Common swinging bell issues

Revision as of 12:45, 20 February 2019 by Daveallen (talk | contribs) (Shifting clunks)

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Revision as of 12:45, 20 February 2019 by Daveallen (talk | contribs) (Shifting clunks)

(diff) ← Older revision | Latest revision (diff) | Newer revision → (diff)

Neglect is the most common problem with swinging bells. More than half of all churches have a bell in their steeple. Many see regular usage, but many churches are afraid to pull the rope. In particular, the person pulling on the rope is very aware that they are standing under thousands of pounds of bronze that could come crashing down through the ceiling.

When was the last time your bell was inspected? Regular maintenance is key to safe, reliable ringing.
Chime Master would be glad to give you a quote on annual or biennial service agreements.


Preventable symptoms

This list is not exhaustive and is not intended to replace a yearly service call by a professional. The old saying that an ounce of prevention is worth a pound of cure holds true today, all of the issues listed below can be easily prevented.

Rattles, clicking and clanking

Bells make a lot of noise. They ring, toll, peal and strike the time whenever it is required of them. There are other noises that aren’t normal. Clicking, clanking, and rattling when you ring a bell can be indicative of many different issues. Clicking might mean that a bell needs grease or that a clapper spring needs a new pad. Clanking might be a loose spring, clapper, or a tolling hammer failing to return to the proper position. Rattling can be a little harder to diagnose. Sometimes a bird screen can cause a rattle that is only audible outside the tower or a loose chain on a motor could be the culprit.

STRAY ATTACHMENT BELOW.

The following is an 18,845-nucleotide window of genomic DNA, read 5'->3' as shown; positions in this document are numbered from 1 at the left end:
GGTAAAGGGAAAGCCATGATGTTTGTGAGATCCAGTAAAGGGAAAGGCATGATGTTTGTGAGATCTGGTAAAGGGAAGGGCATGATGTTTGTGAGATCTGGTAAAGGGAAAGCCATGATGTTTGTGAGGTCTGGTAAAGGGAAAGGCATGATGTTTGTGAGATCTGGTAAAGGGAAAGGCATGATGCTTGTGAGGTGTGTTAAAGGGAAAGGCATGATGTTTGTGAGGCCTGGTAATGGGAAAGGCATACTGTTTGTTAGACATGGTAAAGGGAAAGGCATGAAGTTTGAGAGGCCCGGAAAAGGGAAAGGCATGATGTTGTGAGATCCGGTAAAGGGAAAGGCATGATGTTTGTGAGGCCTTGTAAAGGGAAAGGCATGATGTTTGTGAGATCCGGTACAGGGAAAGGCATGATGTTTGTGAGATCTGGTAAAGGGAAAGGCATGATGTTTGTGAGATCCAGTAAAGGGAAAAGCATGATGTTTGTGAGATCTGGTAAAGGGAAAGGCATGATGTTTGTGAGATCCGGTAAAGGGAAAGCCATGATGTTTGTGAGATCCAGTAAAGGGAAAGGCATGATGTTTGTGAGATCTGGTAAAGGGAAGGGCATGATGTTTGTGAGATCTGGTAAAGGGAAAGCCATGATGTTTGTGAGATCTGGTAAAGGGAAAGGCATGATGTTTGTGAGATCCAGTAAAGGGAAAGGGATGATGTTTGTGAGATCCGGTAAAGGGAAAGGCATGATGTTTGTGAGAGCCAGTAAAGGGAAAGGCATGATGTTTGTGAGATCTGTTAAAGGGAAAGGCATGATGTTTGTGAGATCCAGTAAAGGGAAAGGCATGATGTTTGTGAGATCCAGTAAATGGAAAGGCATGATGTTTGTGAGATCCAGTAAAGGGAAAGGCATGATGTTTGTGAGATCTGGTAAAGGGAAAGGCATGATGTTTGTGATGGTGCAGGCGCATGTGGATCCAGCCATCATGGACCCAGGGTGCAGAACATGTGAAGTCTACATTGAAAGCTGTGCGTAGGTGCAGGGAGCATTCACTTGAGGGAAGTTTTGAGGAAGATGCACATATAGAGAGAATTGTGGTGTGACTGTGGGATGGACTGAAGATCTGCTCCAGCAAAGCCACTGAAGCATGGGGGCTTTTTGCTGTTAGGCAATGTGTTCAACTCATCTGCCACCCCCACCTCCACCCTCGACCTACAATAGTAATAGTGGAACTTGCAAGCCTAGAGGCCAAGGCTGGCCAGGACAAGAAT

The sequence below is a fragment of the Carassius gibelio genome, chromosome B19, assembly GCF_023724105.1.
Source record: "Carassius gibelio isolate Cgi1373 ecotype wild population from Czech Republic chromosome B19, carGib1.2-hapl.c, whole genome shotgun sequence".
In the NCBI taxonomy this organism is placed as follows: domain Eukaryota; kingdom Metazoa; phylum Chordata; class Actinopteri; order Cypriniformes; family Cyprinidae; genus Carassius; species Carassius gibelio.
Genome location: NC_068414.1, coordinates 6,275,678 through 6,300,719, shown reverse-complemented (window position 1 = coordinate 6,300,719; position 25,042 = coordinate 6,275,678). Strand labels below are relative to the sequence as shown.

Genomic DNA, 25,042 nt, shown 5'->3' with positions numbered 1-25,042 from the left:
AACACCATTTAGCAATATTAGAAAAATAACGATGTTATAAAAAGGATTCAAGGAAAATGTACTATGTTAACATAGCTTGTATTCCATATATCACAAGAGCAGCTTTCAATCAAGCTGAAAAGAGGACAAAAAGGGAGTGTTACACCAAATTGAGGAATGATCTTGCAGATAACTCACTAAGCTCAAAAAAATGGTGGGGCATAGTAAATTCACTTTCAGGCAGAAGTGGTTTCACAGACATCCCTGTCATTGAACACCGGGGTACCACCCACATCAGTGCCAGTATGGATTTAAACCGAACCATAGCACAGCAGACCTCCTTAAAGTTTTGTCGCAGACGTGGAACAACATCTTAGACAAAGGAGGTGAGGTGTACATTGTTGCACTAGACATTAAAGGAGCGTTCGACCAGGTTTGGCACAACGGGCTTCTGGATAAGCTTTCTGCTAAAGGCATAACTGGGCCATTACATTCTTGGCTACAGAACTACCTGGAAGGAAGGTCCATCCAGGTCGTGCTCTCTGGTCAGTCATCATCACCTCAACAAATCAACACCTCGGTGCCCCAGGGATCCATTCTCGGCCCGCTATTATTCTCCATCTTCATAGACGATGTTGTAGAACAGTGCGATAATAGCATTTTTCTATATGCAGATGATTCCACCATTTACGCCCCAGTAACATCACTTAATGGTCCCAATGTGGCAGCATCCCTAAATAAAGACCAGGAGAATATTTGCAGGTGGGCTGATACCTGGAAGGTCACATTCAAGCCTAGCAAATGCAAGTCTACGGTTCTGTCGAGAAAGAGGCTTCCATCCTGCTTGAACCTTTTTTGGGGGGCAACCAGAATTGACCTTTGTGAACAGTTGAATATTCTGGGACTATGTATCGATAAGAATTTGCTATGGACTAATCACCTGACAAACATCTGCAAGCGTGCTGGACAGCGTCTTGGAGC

Shifting clunks

Does it feel like your bell clunks when you ring it? This is a very serious problem indicative of a loose bell.
If you ever feel like the bell shifts against the rope, stop swinging the bell until it can be professionally inspected.

Rope is hard to pull

Bells that are hard to swing might just need to be greased, but there could be a failed bearing. It’s never good for a bell to be very difficult to swing.

It could also be that the bell is poorly balanced and difficult to swing. While not necessarily a problem, a poorly balanced bell exerts more force on the structure while it swings. A consultation with a professional can help you determine if corrective action is necessary.

Bell only rings on one side

This can happen with any bell and it might just need to be swung higher, however, it could also be a bell with a clapper spring assembly that needs maintenance. Clapper springs are the cause of many issues in bells. They can get loose, break, wear out, or lose their springiness. Clapper springs also wear on the clappers themselves and cause them to break.

Today most modern foundries install clappers that have been designed to function without springs and springless clappers are available for any bell.